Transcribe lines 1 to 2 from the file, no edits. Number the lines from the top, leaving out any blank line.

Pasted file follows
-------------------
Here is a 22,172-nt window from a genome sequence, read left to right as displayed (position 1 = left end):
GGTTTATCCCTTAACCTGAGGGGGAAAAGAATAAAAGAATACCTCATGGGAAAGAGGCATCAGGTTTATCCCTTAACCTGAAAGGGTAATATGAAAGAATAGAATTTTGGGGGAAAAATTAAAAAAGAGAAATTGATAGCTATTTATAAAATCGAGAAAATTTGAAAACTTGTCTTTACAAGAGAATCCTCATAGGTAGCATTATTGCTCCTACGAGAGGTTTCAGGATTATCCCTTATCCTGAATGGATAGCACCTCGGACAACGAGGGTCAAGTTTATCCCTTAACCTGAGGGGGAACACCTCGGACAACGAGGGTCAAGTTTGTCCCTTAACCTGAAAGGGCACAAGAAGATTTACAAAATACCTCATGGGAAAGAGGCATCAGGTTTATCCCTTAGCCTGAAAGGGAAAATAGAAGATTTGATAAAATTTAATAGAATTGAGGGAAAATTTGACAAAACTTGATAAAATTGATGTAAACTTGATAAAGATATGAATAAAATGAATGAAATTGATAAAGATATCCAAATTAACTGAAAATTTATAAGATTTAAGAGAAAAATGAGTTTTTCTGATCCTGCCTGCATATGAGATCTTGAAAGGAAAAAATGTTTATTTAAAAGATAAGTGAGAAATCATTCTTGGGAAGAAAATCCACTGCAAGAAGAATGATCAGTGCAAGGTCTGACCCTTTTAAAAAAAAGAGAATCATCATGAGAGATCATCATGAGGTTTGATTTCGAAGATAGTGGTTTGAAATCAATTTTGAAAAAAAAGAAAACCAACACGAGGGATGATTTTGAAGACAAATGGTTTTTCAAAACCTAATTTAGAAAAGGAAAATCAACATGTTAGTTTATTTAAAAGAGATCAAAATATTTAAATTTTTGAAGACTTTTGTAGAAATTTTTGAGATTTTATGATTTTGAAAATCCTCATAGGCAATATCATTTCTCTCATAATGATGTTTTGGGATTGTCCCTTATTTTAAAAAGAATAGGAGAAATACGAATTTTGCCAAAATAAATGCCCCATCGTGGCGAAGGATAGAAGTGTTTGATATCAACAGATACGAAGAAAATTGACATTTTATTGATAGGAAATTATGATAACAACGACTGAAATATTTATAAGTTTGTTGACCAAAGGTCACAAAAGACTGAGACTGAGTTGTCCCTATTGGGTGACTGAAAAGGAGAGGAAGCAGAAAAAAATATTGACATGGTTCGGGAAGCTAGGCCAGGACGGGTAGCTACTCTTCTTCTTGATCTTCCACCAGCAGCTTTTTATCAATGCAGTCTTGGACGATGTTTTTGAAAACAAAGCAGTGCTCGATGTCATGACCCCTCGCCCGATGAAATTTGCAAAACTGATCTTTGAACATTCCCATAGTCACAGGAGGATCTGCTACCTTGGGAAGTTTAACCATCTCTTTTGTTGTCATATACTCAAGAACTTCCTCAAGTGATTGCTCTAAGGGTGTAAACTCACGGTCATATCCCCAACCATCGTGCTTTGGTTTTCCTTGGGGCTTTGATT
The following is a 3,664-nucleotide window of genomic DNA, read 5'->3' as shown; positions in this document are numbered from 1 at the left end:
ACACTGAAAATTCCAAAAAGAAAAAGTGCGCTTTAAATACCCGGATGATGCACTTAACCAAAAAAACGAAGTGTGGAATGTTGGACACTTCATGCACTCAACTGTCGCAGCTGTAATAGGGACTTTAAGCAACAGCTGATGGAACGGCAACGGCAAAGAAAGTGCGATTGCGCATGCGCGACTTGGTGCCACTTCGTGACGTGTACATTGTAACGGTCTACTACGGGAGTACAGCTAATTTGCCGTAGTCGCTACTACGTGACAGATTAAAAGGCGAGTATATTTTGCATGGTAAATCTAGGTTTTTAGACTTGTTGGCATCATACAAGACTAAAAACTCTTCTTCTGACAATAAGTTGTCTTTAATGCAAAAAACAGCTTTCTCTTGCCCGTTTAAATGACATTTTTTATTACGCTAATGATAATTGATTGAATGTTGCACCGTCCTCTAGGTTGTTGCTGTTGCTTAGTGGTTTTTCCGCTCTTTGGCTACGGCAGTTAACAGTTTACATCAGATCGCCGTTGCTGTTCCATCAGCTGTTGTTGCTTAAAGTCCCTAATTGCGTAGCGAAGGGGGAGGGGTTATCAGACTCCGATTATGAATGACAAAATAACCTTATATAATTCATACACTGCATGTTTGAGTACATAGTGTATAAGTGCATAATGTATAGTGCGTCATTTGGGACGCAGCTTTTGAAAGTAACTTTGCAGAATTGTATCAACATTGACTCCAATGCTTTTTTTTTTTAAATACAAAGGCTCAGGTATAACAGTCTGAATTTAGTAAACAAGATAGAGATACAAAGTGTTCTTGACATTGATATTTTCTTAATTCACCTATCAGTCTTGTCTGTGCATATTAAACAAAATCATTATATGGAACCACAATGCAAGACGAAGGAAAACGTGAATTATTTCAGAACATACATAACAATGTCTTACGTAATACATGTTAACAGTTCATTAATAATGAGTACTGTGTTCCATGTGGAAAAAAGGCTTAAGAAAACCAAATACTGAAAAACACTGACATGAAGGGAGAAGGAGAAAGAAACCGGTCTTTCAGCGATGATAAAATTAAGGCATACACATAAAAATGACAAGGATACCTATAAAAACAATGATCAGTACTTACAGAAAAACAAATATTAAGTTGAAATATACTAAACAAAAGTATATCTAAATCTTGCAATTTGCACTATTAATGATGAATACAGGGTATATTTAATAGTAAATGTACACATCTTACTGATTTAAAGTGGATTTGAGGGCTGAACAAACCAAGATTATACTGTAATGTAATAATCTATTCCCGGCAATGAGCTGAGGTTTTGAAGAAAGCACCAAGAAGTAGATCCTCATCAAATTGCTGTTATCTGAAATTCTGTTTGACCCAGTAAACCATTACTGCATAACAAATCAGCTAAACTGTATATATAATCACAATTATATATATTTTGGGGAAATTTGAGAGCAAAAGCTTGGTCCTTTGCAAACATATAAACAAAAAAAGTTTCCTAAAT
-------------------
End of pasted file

Here is a 22,172-nt window from a genome sequence, read left to right as displayed (position 1 = left end):
GGTTTATCCCTTAACCTGAGGGGGAAAAGAATAAAAGAATACCTCATGGGAAAGAGGCATCAGGTTTATCCCTTAACCTGAAAGGGTAATATGAAAGAATAGAATTTTGGGGGAAAAATTAAAAAAGAGAAATTGATAGCTATTTATAAAATCGAGAAAATTTGAAAACTTGTCTTTACAAGAGAATCCTCATAGGTAGCATTATTGCTCCTACGAGAGGTTTCAGGATTATCCCTTATCCTGAATGGATAGCACCTCGGACAACGAGGGTCAAGTTTATCCCTTAACCTGAGGGGGAACACCTCGGACAACGAGGGTCAAGTTTGTCCCTTAACCTGAAAGGGCACAAGAAGATTTACAAAATACCTCATGGGAAAGAGGCATCAGGTTTATCCCTTAGCCTGAAAGGGAAAATAGAAGATTTGATAAAATTTAATAGAATTGAGGGAAAATTTGACAAAACTTGATAAAATTGATGTAAACTTGATAAAGATATGAATAAAATGAATGAAATTGATAAAGATATCCAAATTAACTGAAAATTTATAAGATTTAAGAGAAAAATGAGTTTTTCTGATCCTGCCTGCATATGAGATCTTGAAAGGAAAAAATGTTTATTTAAAAGATAAGTGAGAAATCATTCTTGGGAAGAAAATCCACTGCAAGAAGAATGATCAGTGCAAGGTCTGACCCTTTTAAAAAAAAGAGAATCATCATGAGAGATCATCATGAGGTTTGATTTCGAAGATAGTGGTTTGAAATCAATTTTGAAAAAAAAGAAAACCAACACGAGGGATGATTTTGAAGACAAATGGTTTTTCAAAACCTAATTTAGAAAAGGAAAATCAACATGTTAGTTTATTTAAAAGAGATCAAAATATTTAAATTTTTGAAGACTTTTGTAGAAATTTTTGAGATTTTATGATTTTGAAAATCCTCATAGGCAATATCATTTCTCTCATAATGATGTTTTGGGATTGTCCCTTATTTTAAAAAGAATAGGAGAAATACGAATTTTGCCAAAATAAATGCCCCATCGTGGCGAAGGATAGAAGTGTTTGATATCAACAGATACGAAGAAAATTGACATTTTATTGATAGGAAATTATGATAACAACGACTGAAATATTTATAAGTTTGTTGACCAAAGGTCACAAAAGACTGAGACTGAGTTGTCCCTATTGGGTGACTGAAAAGGAGAGGAAGCAGAAAAAAATATTGACATGGTTCGGGAAGCTAGGCCAGGACGGGTAGCTACTCTTCTTCTTGATCTTCCACCAGCAGCTTTTTATCAATGCAGTCTTGGACGATGTTTTTGAAAACAAAGCAGTGCTCGATGTCATGACCCCTCGCCCGATGAAATTTGCAAAACTGATCTTTGAACATTCCCATAGTCACAGGAGGATCTGCTACCTTGGGAAGTTTAACCATCTCTTTTGTTGTCATATACTCAAGAACTTCCTCAAGTGATTGCTCTAAGGGTGTAAACTCACGGTCATATCCCCAACCATCGTGCTTTGGTTTTCCTTGGGGCTTTGATT